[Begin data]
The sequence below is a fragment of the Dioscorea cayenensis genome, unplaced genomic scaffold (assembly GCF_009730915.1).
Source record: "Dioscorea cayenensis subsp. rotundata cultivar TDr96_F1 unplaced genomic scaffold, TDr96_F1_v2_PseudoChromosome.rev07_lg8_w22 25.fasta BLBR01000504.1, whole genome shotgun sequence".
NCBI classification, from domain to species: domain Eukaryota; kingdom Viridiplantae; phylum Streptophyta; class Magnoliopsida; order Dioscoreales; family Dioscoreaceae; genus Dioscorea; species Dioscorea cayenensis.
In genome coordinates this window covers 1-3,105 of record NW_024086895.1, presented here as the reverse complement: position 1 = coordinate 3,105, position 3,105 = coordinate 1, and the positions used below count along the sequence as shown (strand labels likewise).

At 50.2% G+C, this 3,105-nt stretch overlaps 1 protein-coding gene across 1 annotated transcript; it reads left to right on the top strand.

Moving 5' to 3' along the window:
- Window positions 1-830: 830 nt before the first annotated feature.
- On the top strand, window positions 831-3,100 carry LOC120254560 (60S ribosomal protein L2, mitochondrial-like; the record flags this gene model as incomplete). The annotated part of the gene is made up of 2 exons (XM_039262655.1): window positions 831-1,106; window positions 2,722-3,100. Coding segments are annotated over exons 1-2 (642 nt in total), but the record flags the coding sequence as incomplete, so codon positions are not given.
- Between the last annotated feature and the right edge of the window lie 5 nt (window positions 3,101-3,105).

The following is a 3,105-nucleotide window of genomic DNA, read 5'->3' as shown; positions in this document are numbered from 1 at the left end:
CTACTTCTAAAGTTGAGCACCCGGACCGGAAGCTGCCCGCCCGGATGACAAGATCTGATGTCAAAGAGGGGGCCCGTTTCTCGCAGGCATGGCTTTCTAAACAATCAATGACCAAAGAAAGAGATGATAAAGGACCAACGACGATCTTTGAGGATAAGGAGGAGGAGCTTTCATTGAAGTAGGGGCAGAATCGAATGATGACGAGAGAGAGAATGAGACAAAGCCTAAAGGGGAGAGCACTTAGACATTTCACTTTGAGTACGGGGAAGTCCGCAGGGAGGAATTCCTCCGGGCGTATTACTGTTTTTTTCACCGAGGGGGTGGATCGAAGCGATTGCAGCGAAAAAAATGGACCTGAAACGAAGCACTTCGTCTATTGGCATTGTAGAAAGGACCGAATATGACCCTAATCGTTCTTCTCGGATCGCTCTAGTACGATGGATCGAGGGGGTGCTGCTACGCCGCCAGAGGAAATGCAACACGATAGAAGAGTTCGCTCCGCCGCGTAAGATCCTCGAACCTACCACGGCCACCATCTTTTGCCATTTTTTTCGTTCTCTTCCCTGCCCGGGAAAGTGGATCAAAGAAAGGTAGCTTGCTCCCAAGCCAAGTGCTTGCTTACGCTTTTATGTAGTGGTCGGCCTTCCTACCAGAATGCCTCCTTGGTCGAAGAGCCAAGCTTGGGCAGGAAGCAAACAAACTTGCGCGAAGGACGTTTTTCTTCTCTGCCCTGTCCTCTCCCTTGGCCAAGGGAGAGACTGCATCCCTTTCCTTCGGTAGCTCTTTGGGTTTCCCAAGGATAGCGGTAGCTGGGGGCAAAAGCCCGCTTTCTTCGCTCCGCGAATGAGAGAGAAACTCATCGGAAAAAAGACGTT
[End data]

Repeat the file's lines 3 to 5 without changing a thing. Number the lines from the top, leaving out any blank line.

NCBI classification, from domain to species: domain Eukaryota; kingdom Viridiplantae; phylum Streptophyta; class Magnoliopsida; order Dioscoreales; family Dioscoreaceae; genus Dioscorea; species Dioscorea cayenensis.
In genome coordinates this window covers 1-3,105 of record NW_024086895.1, presented here as the reverse complement: position 1 = coordinate 3,105, position 3,105 = coordinate 1, and the positions used below count along the sequence as shown (strand labels likewise).

At 50.2% G+C, this 3,105-nt stretch overlaps 1 protein-coding gene across 1 annotated transcript; it reads left to right on the top strand.